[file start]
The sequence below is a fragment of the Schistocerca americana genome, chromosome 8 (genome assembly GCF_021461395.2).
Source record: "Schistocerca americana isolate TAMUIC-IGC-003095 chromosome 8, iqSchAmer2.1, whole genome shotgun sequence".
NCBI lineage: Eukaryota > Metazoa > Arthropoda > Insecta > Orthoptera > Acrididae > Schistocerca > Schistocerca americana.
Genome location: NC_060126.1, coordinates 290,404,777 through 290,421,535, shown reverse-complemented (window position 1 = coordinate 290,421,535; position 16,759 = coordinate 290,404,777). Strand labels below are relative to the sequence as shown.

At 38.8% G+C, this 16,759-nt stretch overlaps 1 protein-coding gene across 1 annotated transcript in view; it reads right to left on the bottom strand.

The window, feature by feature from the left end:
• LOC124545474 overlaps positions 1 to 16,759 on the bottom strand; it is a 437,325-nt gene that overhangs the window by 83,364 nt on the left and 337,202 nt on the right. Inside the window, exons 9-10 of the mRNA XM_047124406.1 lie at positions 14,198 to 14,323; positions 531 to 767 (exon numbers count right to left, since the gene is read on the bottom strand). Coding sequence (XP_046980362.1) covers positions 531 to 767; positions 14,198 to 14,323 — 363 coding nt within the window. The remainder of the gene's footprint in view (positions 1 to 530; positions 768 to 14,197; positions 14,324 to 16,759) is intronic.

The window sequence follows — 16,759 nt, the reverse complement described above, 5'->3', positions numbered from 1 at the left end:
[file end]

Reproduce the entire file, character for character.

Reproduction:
The sequence below is a fragment of the Schistocerca americana genome, chromosome 8 (genome assembly GCF_021461395.2).
Source record: "Schistocerca americana isolate TAMUIC-IGC-003095 chromosome 8, iqSchAmer2.1, whole genome shotgun sequence".
NCBI lineage: Eukaryota > Metazoa > Arthropoda > Insecta > Orthoptera > Acrididae > Schistocerca > Schistocerca americana.
Genome location: NC_060126.1, coordinates 290,404,777 through 290,421,535, shown reverse-complemented (window position 1 = coordinate 290,421,535; position 16,759 = coordinate 290,404,777). Strand labels below are relative to the sequence as shown.

At 38.8% G+C, this 16,759-nt stretch overlaps 1 protein-coding gene across 1 annotated transcript in view; it reads right to left on the bottom strand.

The window, feature by feature from the left end:
• LOC124545474 overlaps positions 1 to 16,759 on the bottom strand; it is a 437,325-nt gene that overhangs the window by 83,364 nt on the left and 337,202 nt on the right. Inside the window, exons 9-10 of the mRNA XM_047124406.1 lie at positions 14,198 to 14,323; positions 531 to 767 (exon numbers count right to left, since the gene is read on the bottom strand). Coding sequence (XP_046980362.1) covers positions 531 to 767; positions 14,198 to 14,323 — 363 coding nt within the window. The remainder of the gene's footprint in view (positions 1 to 530; positions 768 to 14,197; positions 14,324 to 16,759) is intronic.

The window sequence follows — 16,759 nt, the reverse complement described above, 5'->3', positions numbered from 1 at the left end: